At last -- I knew it -- light of sense, and an article on U.S. fanzines, closely followed by one on the U.K. counterparts. A bit like extracts from HAVERINGS really, but there are some intelligent comments. Book reviews are average, nothing inspiring. The letter column is just what one would expect from a magazine of this sort; I found a lot of it quite embarrassing.

This was not a good issue of BADINAGE, others have been better. My entire attitude to the magazine can be summed up in a quote from one of the reviews: "Inoffensive, and mildly interesting."

Greg Pickersgill.

PHILE 7 (22pp) Reviewed by Greg Pickersgill.

Editor: Graham Charnock, 1 Eden Close, Alperton, Wembley, Middx., UK.
Available for: LoCs, contributions, 2/-.

It is a strange fact that the last really good, readable issue of PHILE was no.5. It was also no.5 in which the worthy Charnock proclaimed that henceforth he would have to start charging money for the magazine, and gave out all kinds of wild promises for the future. Oh well, one day perhaps we may have professionally printed issues of PHILE cascading through our letterboxes -- that is, if there are any subscribers left at that future date, because, gentle readers, the present PHILE is only worth a fraction of the 2/- being extorted for it.

I mean, for god's sake, look at the cover! It wasn't until I saw the faint inscription PHILE SEVEN at the top left hand corner that I knew just what the hell this was (I had horrible thoughts about those damn Scientologists again...). But unfortunately, the cover is just about the second best thing in the magazine...

The best, undoubtedly, is Dick Howett's 'Rhubarb Time Revisited', which brings back the flavour of things gone, like HYPHEN, and similar. He rambles pleasantly and interestingly over various topics, such as the Great Pimple Problem, Moving, Trains and Spiders. Several of these strike very near home for this reviewer -- especially the latter. This is the only thing in a fanzine that has ever raised any interest at all among the nonfan friends of mine, and, as such, I think has slightly greater value than many other fanzine articles. There was, however, a general opinion that the humour tended to become a little strained after the first few pages. The layout of this particular article seems to suggest that the editor was rather short of material, as it is obvious it could have been compressed drastically. The illustrations, as Howett's always are, are brilliant!

The other article, by Gray Charnock, is on the compositions of Paul Simon, and as I'm pitifully ignorant musically, I don't feel qualified to make any comment on the conclusions and opinions expressed. However, the piece was hard going, it was curiously flat & uninspired -- rather if it had been dashed off in a hurry to fill the space. This is not a bit of ignorant carping, as I found the article on 'Herostratus' in MOR-FARCH 2 to be fascinating, even though I know nothing about the field in which it dealt.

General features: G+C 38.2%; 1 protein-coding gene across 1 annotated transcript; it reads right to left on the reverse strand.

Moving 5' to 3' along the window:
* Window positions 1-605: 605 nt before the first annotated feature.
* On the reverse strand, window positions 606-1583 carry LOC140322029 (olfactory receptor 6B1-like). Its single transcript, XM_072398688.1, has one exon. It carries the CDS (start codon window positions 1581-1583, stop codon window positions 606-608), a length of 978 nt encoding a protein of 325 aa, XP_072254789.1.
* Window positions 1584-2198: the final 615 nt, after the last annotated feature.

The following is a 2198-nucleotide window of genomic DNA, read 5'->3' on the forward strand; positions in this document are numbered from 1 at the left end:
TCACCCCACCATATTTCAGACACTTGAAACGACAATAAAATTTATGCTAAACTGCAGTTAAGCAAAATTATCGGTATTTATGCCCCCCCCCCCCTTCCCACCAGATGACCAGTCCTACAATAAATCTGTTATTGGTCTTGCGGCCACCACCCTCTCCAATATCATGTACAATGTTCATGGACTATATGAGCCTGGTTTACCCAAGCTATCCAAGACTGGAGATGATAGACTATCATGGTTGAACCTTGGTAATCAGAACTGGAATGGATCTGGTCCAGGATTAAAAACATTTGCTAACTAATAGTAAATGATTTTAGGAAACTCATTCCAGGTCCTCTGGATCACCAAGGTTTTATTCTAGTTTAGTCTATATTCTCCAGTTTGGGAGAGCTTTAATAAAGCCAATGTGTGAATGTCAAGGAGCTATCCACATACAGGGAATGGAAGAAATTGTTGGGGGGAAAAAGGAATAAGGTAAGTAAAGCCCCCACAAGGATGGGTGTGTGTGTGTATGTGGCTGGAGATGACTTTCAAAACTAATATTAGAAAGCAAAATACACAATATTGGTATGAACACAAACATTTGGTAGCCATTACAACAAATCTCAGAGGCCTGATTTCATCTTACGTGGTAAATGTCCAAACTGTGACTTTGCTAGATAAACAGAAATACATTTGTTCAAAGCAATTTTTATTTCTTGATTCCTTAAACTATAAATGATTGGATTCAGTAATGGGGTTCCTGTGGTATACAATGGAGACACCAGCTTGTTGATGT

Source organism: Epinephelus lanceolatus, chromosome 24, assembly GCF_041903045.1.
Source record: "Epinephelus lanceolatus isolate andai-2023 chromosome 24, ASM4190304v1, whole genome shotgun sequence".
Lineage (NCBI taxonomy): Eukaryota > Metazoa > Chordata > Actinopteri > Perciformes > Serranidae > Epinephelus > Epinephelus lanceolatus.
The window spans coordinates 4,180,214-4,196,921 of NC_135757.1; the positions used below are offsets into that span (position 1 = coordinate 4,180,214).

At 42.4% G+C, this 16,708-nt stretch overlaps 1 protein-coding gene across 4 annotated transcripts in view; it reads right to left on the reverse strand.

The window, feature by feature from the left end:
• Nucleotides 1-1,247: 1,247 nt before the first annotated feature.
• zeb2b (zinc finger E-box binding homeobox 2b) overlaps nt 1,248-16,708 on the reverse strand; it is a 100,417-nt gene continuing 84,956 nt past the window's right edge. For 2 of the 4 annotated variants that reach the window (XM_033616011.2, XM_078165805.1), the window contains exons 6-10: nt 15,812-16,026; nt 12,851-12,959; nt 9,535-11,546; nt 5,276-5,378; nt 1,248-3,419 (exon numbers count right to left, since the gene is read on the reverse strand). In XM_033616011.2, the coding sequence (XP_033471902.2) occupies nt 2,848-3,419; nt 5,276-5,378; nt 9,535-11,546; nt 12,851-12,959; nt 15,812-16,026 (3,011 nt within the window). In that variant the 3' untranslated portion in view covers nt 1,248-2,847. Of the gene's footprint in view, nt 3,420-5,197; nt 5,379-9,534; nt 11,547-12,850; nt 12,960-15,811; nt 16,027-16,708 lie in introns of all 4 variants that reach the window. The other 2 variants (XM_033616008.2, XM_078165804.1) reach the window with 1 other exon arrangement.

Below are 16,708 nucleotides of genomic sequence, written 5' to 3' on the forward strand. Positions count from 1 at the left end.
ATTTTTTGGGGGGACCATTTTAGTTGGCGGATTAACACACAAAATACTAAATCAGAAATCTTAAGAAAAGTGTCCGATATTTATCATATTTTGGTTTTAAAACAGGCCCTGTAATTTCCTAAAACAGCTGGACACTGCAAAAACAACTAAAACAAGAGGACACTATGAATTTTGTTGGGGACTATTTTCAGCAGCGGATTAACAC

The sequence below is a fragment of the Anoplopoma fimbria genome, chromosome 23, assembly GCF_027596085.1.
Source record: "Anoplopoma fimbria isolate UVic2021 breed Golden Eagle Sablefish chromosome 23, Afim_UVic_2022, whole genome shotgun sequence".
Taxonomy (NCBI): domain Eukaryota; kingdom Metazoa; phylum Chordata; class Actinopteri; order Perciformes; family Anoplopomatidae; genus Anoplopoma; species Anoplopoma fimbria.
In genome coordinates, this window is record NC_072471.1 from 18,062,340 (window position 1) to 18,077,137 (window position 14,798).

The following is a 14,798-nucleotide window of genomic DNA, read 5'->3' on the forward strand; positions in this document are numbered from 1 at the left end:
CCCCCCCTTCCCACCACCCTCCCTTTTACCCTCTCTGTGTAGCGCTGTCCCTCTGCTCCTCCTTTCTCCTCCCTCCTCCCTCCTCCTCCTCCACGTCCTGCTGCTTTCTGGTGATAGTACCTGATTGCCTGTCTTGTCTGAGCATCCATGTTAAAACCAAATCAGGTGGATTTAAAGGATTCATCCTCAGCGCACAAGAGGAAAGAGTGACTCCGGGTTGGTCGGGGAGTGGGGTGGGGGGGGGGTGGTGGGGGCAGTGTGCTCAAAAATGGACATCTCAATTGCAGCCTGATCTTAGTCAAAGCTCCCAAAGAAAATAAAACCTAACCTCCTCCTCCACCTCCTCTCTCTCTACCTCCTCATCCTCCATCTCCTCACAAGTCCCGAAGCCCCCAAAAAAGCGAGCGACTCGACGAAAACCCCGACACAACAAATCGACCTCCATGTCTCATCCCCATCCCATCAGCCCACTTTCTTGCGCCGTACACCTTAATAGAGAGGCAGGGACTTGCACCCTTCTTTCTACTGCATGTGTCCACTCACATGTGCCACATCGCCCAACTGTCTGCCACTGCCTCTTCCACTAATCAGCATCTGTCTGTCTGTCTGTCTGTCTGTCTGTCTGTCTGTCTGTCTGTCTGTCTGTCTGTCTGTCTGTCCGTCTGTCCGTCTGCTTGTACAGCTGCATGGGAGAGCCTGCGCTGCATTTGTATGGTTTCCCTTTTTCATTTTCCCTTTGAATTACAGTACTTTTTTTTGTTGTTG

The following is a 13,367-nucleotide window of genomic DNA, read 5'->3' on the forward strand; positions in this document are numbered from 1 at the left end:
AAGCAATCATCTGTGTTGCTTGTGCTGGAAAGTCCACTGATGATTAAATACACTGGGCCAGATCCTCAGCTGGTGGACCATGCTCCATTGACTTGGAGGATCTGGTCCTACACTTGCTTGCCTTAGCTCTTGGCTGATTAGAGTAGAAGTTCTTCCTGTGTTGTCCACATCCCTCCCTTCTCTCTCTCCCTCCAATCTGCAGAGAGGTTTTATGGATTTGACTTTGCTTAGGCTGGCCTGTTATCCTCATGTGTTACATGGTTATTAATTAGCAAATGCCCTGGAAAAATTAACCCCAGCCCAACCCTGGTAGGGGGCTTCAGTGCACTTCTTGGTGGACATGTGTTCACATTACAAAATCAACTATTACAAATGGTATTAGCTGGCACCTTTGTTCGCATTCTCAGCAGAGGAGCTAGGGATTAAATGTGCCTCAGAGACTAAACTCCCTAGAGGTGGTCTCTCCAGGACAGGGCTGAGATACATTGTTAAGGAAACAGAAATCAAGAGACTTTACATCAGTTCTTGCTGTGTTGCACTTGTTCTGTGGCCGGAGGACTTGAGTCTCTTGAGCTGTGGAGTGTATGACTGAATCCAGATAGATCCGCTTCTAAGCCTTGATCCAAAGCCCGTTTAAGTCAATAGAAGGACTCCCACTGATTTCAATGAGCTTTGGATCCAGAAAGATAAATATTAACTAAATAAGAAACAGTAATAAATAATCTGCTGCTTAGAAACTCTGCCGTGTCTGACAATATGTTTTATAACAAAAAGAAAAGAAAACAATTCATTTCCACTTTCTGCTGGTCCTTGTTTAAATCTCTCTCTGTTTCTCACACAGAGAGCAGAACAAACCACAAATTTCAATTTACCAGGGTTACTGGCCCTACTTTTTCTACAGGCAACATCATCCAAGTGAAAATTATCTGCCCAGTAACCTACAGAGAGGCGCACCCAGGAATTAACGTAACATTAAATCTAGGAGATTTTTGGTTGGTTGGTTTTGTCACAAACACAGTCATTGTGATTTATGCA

The rest of the magazine is taken up with reviews by the editor, and one by Dick Howett which is particularly interesting, on the notorious L.P.Davies. Gray Charnock's reviewing cannot be faulted. Unlike a lot of fanzine review artists, this character knows what he is talking about, and also has the ability to put it across on paper. I hope the next PHILE has more of his reviews.

So there you have it -- PHILE 7. 7 out of 10 for effort, & worth about 1/- I'd say.

Greg Pickersgill

PLINTH 3 (47pp) Reviewed by Bryn Fortey.

Editor: Mike Ashley, 8 Shurland Avenue, Sittingbourne, Kent, U.K.
Available for: Trade, LoC, contribution, or 1/9 (25¢)
U.S.Agent: Randy Williams, Box 581, Liberty, NC 27298, U.S.A.

Mike Ashley was (is?), for quite a spell, Britain's Mr.Fandom. He edited fanzines, encouraged newcomers, and contributed to every 'zine whose editor asked, and many who didn't. Renowned particularly for his articles, he also writes very readable fiction. Indeed, he sold two short stories to GOLDEN EAGLE PAPERBACKS for a proposed 'Tales of Terror and Imagination' series. I was pleased to have been instrumental in these sales, and, incidentally, sold them one myself. However, the economics of publishing caused G.E.P. to postpone publication. To when I have no idea, but if the series ever does achieve actuality, look out for Mike's first professionally sold stories. All of which has nothing to do with PLINTH 3, but does provide background information concerning its editor.

PLINTH and XERON (Mike's other fanzine) were originally the product of Kentish fandom: Mike himself, John Quattromini, and Bob Hough. The most recent issues of each, as was explained on the PLINTH 3 contents page, have been solo efforts. The Kentish Trio, through circumstances beyond their control, are splitting up, and Mike has found the cost of producing two fanzines on his own too much for his pocket.